Christie Dufault, an associate professor of wine and beer studies at the Culinary Institute of America in Napa Valley, Calif., has taught thousands of students how to taste wine over the years. Dufault and many other wine instructors use the Systematic Approach to Tasting, a rigorous training program for professionals that involves a lot of blind tastings.

When I asked her if she’d observed differences in how men and women learn to taste wine, her answer was surprisingly decisive.

“The women pick it up faster, learn it faster, then ultimately, they have a faster sensory recollection. And that gives them more confidence, especially in blind-tasting scenarios,” Dufault says.

It’s not that the men can’t or don’t learn how to taste, she says. “Ultimately, they all get it in time. With practice, practice, we see lots of improvement in everyone.”

But Dufault says in addition to learning faster, women also may have an advantage in noticing when a wine is off. “If there’s excessive oxidation or Brettanomyces [a yeast that can ruin wine], women pick up those flaws much more quickly” just by smelling it, she says.

Dufault isn’t the only one at CIA who’s observed this. Her colleague, Robert Bath, a wine and beverage studies professor, says he’s also seen women, over time, consistently develop a stronger ability to identify characteristics in wine: “I’ve seen [women outperforming men] enough times to know it’s there,” he says. “Probably females are better at accessing olfactory memories, but I don’t know why. Maybe men don’t pay as much attention?”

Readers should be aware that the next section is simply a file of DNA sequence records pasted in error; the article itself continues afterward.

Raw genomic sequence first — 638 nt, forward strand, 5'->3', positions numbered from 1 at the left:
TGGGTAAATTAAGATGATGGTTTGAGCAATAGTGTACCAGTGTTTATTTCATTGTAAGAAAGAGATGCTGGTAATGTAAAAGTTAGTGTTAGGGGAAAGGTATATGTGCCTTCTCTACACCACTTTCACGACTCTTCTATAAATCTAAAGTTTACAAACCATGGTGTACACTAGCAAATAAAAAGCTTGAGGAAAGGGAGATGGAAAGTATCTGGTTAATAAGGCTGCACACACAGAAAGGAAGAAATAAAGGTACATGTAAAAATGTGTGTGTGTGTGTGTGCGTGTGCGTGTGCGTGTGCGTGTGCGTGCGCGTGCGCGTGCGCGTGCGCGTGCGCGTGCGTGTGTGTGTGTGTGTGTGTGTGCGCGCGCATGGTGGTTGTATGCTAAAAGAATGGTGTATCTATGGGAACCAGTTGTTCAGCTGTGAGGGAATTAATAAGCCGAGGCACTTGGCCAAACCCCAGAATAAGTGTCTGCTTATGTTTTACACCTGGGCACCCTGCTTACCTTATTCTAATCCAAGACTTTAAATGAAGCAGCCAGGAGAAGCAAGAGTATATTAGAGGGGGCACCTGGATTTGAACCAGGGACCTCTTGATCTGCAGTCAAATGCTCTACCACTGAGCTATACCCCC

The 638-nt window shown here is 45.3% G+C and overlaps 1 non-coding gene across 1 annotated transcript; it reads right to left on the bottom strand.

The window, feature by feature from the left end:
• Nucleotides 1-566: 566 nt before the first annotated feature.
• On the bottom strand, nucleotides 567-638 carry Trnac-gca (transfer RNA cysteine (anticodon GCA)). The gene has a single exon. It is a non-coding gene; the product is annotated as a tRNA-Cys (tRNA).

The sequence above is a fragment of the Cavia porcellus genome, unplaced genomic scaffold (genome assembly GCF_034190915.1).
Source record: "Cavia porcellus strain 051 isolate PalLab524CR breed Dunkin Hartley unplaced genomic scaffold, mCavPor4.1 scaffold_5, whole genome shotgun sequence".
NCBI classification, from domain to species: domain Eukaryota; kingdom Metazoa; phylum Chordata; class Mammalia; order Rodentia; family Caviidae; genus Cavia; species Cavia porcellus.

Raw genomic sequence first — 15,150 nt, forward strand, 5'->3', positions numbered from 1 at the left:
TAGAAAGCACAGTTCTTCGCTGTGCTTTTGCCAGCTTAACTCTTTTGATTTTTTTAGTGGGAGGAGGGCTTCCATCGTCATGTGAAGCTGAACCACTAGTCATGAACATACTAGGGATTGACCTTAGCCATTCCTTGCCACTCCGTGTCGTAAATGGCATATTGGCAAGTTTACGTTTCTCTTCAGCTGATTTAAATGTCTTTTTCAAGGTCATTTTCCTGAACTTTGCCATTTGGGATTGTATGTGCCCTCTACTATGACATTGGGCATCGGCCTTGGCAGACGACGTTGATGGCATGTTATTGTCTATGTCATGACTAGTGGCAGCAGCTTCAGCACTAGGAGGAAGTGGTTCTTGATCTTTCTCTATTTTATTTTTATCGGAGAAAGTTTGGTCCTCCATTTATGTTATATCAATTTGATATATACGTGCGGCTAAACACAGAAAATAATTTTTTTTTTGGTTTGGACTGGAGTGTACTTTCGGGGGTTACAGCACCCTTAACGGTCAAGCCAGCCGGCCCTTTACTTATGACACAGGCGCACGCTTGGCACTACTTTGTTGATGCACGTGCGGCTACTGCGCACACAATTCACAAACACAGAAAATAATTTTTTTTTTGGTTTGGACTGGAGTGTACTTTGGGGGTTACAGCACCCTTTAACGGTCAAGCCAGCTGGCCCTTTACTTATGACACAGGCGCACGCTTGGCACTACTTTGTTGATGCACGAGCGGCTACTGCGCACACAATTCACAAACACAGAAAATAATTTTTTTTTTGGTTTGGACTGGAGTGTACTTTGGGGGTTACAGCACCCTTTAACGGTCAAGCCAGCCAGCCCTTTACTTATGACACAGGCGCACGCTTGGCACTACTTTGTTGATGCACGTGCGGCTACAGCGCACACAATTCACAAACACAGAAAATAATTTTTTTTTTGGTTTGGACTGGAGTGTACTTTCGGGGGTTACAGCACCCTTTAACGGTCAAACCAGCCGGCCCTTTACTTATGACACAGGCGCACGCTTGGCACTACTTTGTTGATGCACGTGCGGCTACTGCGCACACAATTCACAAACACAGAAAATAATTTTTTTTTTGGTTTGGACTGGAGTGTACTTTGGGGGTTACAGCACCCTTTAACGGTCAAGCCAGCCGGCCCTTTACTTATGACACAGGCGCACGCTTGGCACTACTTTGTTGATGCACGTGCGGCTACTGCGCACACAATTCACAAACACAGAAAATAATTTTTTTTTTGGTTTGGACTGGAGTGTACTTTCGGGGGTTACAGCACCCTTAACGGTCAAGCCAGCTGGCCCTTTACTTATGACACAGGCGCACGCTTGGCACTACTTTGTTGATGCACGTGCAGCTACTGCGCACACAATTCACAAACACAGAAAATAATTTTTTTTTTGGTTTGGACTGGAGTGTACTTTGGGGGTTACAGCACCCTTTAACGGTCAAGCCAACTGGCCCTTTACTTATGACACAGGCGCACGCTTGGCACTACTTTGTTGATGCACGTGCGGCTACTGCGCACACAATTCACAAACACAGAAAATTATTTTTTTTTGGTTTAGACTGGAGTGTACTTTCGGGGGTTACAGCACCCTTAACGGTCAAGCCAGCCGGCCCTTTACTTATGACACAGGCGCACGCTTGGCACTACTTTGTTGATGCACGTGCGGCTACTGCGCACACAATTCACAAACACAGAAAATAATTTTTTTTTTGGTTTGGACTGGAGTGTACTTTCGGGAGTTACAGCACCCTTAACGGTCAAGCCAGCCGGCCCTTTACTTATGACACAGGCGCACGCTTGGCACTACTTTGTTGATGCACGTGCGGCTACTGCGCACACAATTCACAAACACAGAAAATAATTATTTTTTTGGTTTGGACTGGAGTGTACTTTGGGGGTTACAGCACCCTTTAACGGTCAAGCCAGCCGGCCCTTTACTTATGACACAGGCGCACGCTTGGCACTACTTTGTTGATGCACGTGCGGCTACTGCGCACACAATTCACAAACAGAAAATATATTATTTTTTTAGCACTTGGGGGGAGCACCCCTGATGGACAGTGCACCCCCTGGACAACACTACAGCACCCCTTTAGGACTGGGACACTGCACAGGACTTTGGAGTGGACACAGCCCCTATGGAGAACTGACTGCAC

On the flip side, Bath says, women often don’t feel as confident about their acquired skills. “Men use confidence in lieu of ability,” he says.

This helps explain why only about 20 percent of sommeliers today are women. But, he says, the atmosphere and industry is changing. “Traditionally, the sommelier profession was very male-dominated, and even snobbish. The modern one is more empowering, enthusiastic and [focused on] sharing information about wine, which makes it more attractive to anybody.”

And ultimately, anybody can improve their ability to taste, says Herz of the Brewers Association. She thinks what’s most important is “the mind-palate connection. How mentally dialed in are you to what your palate might perceive? The more aware and less biased [you are], the more you will notice and sense the whole picture of flavor.”

Female or male, “if I have heightened awareness of what I’m being exposed to, then I’m apt to observe it more deeply and effectively,” says Herz.